Userpilot pricing

Userpilot’s transparent pricing ranges from $249/month on the entry-level end to an Enterprise tier for larger companies.

Furthermore, Userpilot’s entry-level plan includes access to all UI patterns and should include everything that most mid-market SaaS businesses need to get started.

userpilot pricing new april 2024
Userpilot has three paid plans to choose from:

  • Starter: The entry-level Starter plan starts at $249/month and includes features like segmentation, product analytics, reporting, user engagement, NPS feedback, and customization.
  • Growth: The Growth plan starts at $749/month and includes features like resource centers, advanced event-based triggers, unlimited feature tagging, AI-powered content localization, EU hosting options, and a dedicated customer success manager.
  • Enterprise: The Enterprise plan uses custom pricing and includes all the features from Starter + Growth plus custom roles/permissions, access to premium integrations, priority support, custom contract, SLA, SAML SSO, activity logs, security audit, and compliance (SOC 2/GDPR).

Take Your Product Analytics to the Next Level with Userpilot

LogRocket: Best digital analytics tool for mobile apps

LogRocket is a digital experience intelligence tool designed to help improve web application performance and user experience. It’s particularly valuable for developers, product managers, and UX designers seeking to optimize their web and mobile applications and create frictionless experiences.

LogRocket offers a decent set of analytics features:

  • Mobile and web session replays (recordings).
  • Tables and time series – for tracking changes in user behavior over time.
  • Conversion funnel insights.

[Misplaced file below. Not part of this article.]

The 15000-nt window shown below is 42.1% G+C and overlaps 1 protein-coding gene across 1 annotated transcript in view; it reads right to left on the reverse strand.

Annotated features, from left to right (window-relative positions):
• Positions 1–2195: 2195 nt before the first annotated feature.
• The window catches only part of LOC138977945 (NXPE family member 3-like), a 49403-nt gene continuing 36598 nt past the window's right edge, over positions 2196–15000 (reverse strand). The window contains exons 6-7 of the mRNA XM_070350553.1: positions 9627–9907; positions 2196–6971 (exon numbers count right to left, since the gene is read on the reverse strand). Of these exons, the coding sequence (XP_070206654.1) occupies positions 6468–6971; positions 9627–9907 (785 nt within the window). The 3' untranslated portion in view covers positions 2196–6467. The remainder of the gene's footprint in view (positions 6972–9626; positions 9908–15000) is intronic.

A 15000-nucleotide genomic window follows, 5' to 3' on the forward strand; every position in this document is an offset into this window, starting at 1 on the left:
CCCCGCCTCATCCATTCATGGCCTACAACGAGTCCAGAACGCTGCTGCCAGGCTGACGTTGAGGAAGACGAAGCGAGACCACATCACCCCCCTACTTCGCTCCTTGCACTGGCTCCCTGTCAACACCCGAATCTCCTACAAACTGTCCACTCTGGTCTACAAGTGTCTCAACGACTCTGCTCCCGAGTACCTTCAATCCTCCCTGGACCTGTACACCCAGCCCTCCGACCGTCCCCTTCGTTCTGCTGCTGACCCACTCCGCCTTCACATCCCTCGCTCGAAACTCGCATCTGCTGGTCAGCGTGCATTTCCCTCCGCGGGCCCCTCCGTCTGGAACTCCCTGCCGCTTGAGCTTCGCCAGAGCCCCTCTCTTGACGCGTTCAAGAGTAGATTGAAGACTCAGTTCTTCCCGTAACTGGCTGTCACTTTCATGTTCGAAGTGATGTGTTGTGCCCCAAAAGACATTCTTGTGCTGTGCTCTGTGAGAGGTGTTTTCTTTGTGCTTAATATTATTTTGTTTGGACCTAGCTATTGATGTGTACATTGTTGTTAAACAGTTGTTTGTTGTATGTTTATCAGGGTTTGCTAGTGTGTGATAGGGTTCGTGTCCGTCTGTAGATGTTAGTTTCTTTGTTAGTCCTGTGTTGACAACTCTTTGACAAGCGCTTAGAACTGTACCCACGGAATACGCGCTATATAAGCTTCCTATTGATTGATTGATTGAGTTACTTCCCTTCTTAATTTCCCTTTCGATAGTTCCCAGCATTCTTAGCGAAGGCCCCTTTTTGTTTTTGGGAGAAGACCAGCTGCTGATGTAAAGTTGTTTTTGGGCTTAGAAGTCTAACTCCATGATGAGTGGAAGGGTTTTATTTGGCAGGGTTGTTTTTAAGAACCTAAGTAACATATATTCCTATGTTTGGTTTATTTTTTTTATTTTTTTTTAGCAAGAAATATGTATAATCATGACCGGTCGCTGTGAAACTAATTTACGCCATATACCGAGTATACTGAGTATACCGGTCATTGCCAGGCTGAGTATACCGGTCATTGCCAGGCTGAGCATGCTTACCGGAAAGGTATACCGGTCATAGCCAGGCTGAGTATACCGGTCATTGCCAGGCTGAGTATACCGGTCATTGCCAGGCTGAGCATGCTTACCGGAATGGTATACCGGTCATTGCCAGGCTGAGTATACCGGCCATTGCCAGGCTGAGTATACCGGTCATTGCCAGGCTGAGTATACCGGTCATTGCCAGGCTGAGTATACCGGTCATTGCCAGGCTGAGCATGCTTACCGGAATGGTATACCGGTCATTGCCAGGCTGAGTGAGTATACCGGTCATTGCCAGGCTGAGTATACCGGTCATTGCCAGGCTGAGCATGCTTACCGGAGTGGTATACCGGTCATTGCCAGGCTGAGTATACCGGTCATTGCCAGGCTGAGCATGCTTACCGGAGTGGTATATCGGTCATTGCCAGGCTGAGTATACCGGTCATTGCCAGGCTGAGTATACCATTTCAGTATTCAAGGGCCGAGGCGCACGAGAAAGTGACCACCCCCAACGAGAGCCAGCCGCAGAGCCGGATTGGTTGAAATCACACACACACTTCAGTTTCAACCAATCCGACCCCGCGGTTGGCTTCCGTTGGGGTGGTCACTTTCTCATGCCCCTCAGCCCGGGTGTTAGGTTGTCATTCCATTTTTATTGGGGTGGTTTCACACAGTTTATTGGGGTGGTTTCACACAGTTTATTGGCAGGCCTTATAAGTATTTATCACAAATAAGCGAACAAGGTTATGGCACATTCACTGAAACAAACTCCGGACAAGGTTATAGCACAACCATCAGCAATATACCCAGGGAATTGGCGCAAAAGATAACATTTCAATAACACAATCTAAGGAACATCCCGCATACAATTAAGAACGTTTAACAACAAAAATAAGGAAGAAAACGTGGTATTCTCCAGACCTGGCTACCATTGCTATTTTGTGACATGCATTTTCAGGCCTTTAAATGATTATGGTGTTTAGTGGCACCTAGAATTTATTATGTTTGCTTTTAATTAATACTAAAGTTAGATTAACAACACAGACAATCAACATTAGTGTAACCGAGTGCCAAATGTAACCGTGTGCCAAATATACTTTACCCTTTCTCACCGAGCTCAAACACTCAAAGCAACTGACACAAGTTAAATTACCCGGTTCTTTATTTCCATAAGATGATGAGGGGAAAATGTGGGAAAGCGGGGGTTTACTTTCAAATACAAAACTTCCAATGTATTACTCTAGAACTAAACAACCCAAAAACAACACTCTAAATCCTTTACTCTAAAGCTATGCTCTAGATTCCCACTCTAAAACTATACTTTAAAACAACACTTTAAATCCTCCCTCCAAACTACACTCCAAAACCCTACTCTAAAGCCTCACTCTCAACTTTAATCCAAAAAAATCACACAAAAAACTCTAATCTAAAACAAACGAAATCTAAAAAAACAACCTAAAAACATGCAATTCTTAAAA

• Path analysis.
  • Heatmaps, scroll maps & click maps.
  • Cohort analysis.
  • Retention charts.
  • 40+ out-of-the-box integrations, including Zendesk, Salesforce, Optimizely, Qualtrics, and Jira.
Product analytics tools: LogRocket

Product analytics tools: LogRocket.

LogRocket pricing

LogRocket offers 4 plans:

  • Free
  • Team – from $69/month
  • Professional – from $295/month
  • Enterprise – custom pricing

LogRocket pricing

Google Analytics: Best digital analytics tool for collecting web analytics data

Google Analytics doesn’t need introductions, as it’s been a go-to web analytics platform for marketers for a while. Not everyone realizes though that Google Analytics 4, which launched in 2020, is a product analytics tool as well.

Here are the main features of GA4:

  • Event data tracking – (as opposed to user sessions in General Analytics).
  • Cross-platform tracking – you can track data across different devices and platforms, including mobile and web apps.
  • Custom dashboards and reporting.
  • User segmentation (user, session, and event-based).
  • Predictive analytics – ML-powered predictions and forecasts, like potential segment revenue or purchase likelihood.
  • Industry-standard analysis types, including user engagement analysis, funnel analysis, path analysis, and retention analysis.
  • Integrations – including major analytics platforms, BI tools (Tableau, Looker, Power BI), and CRMs (Salesforce, HubSpot).

Product analytics tools: Google Analytics

Google Analytics pricing

Google Analytics is free to use if you’re happy with the core features, which are more than adequate for most applications.

If you want to access the more advanced features, like attribution analysis, it gets a tad expensive. Google Analytics 360 costs $12,500 monthly.


Digital analytics enables teams to make data-driven decisions and shape their product and marketing strategies based on empirical evidence.

In practice, this means tracking website, product, marketing, and feedback data with appropriate tools, analyzing their behavior, and implementing the insights.

If you want to see how Userpilot can help you leverage digital analytics to make informed product decisions, book the demo!

Try Userpilot for Product Analytics